Journos Blame Criticism of Their Kamala Fashion Fangirling on "Sexism"

Image via CNN reporter Maeve Reston's Twitter feed.
Image via CNN reporter Maeve Reston’s Twitter feed.

As Red State‘s streiff wrote Sunday, Sen. Kamala Harris enjoyed some fawning press coverage over the weekend thanks to female journalists-turned-fashion-consultants to the 2020 hopeful.


A quick recap, via Fox News‘s Brian Flood:

A group of political reporters hit the campaign trail with California Sen. Kamala Harris on Saturday but took a break from the political journalism, instead encouraging the Democratic 2020 presidential hopeful to try on clothes and giggle with her at a South Carolina boutique.

CNN national political reporter Maeve Reston, NBC News political reporter Ali Vitali and CBS News political reporter Caitlin Huey-Burns documented the laugh-filled shopping spree on Twitter. (Notably, all three reporters are billed as straight-news journalists, as opposed to opinion hosts.)

As Flood noted, these are straight-news journalists, not opinion writers. It’s hard to believe that, though, when you look at Reston’s tweet – for starters:

And there was also this from Vitali:

Political analyst Brit Hume was one of the more vocal critics. He slammed the trio’s gushfest over glam queen Kamala in several tweets. “This is just embarrassing. So now journalists are going shopping with Harris, helping pick out clothes and then putting out glowing tweets about it,” he said in one.


In response to the criticism – which was widespread, a bevy of journalists – most of them female – rushed to the Twitter machine to defend themselves and their colleagues from the backlash.

Huey-Burns responded to Hume’s tweet by suggesting that the journos in question (including Huey-Burns herself) were merely covering the campaign stops because that’s what was on Harris’s schedule. Completely omitted from her defense was the fact that they were actively participating in the fashion show by giving Harris items to try on and cheering as she did so.

Later, Huey-Burns also tweeted:

In other words, our lopsided coverage was for a good cause, so shut up about it already.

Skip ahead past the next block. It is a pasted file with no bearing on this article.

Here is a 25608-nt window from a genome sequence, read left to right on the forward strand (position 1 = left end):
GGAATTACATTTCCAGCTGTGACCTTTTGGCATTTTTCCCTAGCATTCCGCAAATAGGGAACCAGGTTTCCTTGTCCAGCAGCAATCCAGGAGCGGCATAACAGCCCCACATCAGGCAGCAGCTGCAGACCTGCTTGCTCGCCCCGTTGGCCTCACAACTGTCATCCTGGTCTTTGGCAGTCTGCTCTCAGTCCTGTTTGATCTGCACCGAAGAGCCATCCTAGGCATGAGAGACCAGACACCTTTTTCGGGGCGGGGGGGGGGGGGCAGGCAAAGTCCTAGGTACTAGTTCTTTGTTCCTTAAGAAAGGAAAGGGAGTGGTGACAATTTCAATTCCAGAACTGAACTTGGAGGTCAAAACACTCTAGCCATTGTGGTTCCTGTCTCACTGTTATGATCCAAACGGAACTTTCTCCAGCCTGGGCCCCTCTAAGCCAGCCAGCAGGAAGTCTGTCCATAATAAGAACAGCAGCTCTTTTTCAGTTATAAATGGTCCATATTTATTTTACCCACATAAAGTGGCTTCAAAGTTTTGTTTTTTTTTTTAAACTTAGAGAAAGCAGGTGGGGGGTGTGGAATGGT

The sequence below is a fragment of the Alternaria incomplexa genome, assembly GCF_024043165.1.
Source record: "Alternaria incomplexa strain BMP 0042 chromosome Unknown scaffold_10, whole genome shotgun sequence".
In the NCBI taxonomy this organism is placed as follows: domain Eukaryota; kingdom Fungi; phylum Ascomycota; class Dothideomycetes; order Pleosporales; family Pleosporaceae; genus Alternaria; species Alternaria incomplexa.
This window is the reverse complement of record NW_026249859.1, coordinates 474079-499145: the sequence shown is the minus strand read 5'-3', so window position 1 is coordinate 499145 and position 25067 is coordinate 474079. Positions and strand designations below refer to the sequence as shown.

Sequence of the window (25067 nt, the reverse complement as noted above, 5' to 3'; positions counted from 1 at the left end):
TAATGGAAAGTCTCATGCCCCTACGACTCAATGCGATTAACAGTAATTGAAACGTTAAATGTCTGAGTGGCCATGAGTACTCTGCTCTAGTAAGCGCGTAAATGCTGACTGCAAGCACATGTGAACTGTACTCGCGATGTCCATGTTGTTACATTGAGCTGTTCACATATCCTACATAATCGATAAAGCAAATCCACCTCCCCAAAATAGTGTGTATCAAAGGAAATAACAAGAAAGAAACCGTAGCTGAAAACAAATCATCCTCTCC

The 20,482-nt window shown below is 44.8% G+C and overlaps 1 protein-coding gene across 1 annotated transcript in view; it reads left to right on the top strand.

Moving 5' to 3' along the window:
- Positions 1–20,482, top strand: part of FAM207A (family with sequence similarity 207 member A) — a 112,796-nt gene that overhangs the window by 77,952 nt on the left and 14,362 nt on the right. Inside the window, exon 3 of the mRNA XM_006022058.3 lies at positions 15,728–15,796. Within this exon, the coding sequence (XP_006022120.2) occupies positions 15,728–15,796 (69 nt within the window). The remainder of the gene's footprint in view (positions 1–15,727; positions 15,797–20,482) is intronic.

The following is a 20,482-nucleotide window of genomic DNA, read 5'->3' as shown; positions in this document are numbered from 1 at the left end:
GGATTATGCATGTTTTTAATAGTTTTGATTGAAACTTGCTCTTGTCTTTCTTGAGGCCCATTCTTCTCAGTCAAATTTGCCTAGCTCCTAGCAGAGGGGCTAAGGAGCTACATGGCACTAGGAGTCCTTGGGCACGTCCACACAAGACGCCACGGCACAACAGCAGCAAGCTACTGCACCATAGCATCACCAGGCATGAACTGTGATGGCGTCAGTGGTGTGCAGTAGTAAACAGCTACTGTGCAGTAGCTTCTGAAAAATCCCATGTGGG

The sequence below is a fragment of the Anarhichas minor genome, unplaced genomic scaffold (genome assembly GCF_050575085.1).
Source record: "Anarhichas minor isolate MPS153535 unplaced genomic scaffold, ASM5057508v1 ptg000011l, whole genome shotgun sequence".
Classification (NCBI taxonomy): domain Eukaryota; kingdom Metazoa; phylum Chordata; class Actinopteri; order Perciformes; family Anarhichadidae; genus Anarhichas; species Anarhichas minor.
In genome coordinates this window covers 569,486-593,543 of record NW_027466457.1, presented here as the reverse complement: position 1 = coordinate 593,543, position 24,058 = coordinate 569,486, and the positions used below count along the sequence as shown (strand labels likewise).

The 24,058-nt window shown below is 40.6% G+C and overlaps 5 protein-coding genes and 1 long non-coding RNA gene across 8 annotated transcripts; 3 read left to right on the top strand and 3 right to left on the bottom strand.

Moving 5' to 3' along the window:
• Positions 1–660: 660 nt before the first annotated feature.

NBC‘s Kasie Hunt made sure to invoke the “female” angle of the reporting, insinuating that it was sexist to criticize the lady journos in comparison to coverage male candidates had received in the past. Hume again responded:


The Wall Street Journal‘s James Taranto had a good point in response to defenders using the “but Sean Hannity and Trump” defense:

Hume and Taranto are exactly right here. The fangirling by the lady reporters betrays what straight-news political journalism is supposed to be about: Earnest, focused coverage involving questions about the important issues that matter to Americans.

Once upon a time, a journalist focusing on the fashion choices of female candidates was viewed as demeaning to their bonafides as contenders for higher office who should be taken seriously.

Not only that, but no one would have taken issue with this past weekend’s Kamala coverage anyway if Reston and company hadn’t been all “Slay, Queen, slay!” about the colorful jacket that they picked out for the presidential candidate to try on.

Reston snapped back at critics of her reporting by playing the – you guessed it – “sexist!” card, and retweeted an enthusiastic vote of confidence from LA Times columnist and culture writer Robin Abcarian:


In other words, look for more of the same from Reston because she will not be deterred from fangirling over humanizing female Democratic candidates in the face of all that misogynistic pouncing!


Sister Toldjah is a former liberal and a 15+ year veteran of blogging with an emphasis on media bias, social issues, and the culture wars. Read her Red State archives here. Connect with her on Twitter.–


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